Among the 70 beers and ciders P&O Cruises are lining up are Black Sheep from Masham, North Yorks and Rutland Panther from Oakham. You’ll also find Admiral Lord Collingwood from Northumberland rubbing shoulders with a Knight of the Garter from Windsor and Eton.

And that’s not all. There’s Chocolate Tom from Cheshire, Bath’s Ginger Hare, Orange Peel from Devizes, Wilts, and Aberdeen’s Brew Dog.

With a couple (or more) beers inside them, passengers might be forgiven for doing a double take when they walk past a pair of artworks that best represent Britain today.

Best of British: One of the Spirit of Modern Britain artworks which will be displayed on board P&O’s record-breaking new ship

The ship, being christened in Southampton on March 10, takes a prominent position but so does Glastonbury’s Michael Eavis with his beard represented by festival revellers and London’s Shard – which might be the tallest building in Europe but would be dwarfed by Britannia if it was stood on its stern.

Mary Berry, who is expected to be giving lessons in the Cookery School and Marco Pierre White, who is devising menus for gala dinners, are also there, along with faces less likely to be seen on board such as Posh and Becks, Boris Johnson and Simon Cowell.

Fares for seven nights on the biggest ship to be built for the British market start at £699pp.

See video of Britannia undergoing her first sea trials below

 Video of mv Britannia going through her paces

Cruise ship runs aground in Scotland

Cruise ship runs aground in Scotland

By Phil Davies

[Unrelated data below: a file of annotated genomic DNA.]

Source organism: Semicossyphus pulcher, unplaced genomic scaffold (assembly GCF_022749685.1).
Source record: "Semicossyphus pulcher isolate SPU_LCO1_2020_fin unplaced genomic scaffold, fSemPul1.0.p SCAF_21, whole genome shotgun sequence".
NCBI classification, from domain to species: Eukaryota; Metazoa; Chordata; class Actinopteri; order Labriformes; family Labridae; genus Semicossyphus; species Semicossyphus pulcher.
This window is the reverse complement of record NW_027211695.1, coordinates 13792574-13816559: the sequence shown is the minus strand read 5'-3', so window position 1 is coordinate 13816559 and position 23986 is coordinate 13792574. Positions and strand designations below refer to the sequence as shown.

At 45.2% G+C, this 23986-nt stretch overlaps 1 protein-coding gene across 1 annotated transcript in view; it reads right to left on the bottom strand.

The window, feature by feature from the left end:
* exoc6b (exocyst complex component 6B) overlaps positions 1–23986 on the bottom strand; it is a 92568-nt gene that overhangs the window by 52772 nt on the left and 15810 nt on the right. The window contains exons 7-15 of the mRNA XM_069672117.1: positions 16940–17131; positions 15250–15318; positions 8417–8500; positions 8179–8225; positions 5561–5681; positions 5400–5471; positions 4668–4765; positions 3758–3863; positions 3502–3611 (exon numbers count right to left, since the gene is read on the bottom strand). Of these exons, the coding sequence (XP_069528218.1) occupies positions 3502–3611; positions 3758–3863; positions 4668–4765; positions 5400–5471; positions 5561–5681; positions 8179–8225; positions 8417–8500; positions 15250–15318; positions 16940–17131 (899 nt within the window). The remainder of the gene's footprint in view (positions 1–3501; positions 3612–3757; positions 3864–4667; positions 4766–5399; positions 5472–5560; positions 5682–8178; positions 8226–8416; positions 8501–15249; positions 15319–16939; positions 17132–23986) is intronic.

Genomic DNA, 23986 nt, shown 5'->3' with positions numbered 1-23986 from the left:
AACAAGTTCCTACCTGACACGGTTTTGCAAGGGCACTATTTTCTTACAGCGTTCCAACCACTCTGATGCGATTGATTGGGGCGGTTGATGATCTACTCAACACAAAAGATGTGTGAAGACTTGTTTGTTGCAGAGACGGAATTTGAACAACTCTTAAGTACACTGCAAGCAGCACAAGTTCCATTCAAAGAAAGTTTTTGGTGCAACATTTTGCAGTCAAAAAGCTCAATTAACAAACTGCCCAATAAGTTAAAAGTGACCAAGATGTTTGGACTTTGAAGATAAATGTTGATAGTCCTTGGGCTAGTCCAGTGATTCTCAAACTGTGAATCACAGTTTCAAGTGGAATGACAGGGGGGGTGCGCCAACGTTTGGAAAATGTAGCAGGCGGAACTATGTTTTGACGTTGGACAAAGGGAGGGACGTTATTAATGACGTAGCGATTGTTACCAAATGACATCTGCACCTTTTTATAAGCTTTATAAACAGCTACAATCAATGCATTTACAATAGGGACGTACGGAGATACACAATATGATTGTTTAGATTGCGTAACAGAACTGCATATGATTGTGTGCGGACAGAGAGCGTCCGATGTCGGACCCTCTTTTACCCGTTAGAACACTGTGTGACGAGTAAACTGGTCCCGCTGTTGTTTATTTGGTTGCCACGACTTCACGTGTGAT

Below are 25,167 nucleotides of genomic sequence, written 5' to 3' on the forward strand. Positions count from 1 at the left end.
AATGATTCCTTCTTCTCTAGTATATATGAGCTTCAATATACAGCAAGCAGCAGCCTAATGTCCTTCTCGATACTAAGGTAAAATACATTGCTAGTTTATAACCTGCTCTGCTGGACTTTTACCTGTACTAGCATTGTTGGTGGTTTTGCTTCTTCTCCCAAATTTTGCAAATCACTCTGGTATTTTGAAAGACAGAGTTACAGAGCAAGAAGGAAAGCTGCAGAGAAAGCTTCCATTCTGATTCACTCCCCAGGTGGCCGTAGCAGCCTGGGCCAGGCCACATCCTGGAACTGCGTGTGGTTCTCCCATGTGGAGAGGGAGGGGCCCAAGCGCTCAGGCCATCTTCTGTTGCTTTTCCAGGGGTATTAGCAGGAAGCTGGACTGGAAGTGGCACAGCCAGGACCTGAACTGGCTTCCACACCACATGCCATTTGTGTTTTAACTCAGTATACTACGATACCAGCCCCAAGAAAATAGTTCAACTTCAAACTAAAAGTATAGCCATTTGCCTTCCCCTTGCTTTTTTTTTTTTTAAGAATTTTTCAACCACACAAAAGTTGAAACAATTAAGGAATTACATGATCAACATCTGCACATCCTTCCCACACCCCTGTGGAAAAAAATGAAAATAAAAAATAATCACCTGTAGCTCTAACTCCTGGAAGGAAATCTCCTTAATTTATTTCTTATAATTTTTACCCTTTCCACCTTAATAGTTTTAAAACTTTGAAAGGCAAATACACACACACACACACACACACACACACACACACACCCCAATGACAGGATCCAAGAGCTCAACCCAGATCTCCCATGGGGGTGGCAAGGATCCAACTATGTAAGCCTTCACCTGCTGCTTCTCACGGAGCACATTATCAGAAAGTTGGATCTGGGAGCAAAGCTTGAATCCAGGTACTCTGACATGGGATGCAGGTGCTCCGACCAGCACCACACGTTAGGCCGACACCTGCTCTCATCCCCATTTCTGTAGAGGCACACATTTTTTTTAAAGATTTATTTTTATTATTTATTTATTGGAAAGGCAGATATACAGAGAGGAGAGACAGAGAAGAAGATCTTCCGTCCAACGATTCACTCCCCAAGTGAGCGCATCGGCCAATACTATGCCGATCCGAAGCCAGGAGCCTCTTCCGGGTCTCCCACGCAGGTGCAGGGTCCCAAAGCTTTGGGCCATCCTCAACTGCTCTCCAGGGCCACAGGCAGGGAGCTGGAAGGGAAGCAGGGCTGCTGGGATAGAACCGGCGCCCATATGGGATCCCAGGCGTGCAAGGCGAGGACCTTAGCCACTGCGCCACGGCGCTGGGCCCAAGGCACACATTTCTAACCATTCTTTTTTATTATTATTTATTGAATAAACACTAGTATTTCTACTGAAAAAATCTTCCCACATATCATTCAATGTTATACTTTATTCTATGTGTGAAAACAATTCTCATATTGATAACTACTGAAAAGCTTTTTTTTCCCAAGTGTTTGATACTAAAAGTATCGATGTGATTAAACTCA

Cruise ship runs aground in ScotlandA small cruise ship ran aground in Oban Bay in Scotland yesterday evening.

The MS Serenissima, which was recently refurbished and is under charter to Noble Caledonia, is reported to have 112 people on board.

No-one was believed to have been injured in the incident.

The vessel was refloated in the early hours of this morning after it ran aground in Oban Bay. Divers will carry out underwater surveys of the vessel to ensure its seaworthiness.

An initial attempt to refloat the ship using its own engine, with a lifeboat pulling from astern, failed because of strong winds blowing the ship towards the shore.

High tide was not due until around midnight but it was hoped to tow the vessel off around 10.30pm.

An RNLI spokesman told the BBC last night: “The vessel is currently aground at the bow but still afloat at the stern.

“The initial attempt at refloating the ship used its own engine with the lifeboat providing assistance by pulling at the stern.

“Unfortunately this attempt was hampered by a strong wind blowing the ship towards the shore, and was unsuccessful.

“The lifeboat is now working with the crew of the ship to refloat it at a higher state of tide.”

The local Oban Times newspaper reported: “It would appear that the 87-metre MS Serenissima went the wrong way round a navigation buoy, as she encountered the MV Isle of Mull ferry, when she entered Oban Bay in Argyll from the north.”

The vessel was completing an 11-day ‘Great Gardens and Houses of Britain and Ireland” itinerary which left Poole on May 11.

The ship, which previously operated for Hurtigruten on Norwegian coastal voyages as the Harald Jarl, is scheduled to depart from Oban today (Tuesday) on a seven-night Hebridean cruise, according to Noble Caledonia’s 2013-14 Small Ship Cruising in Britain and Ireland brochure.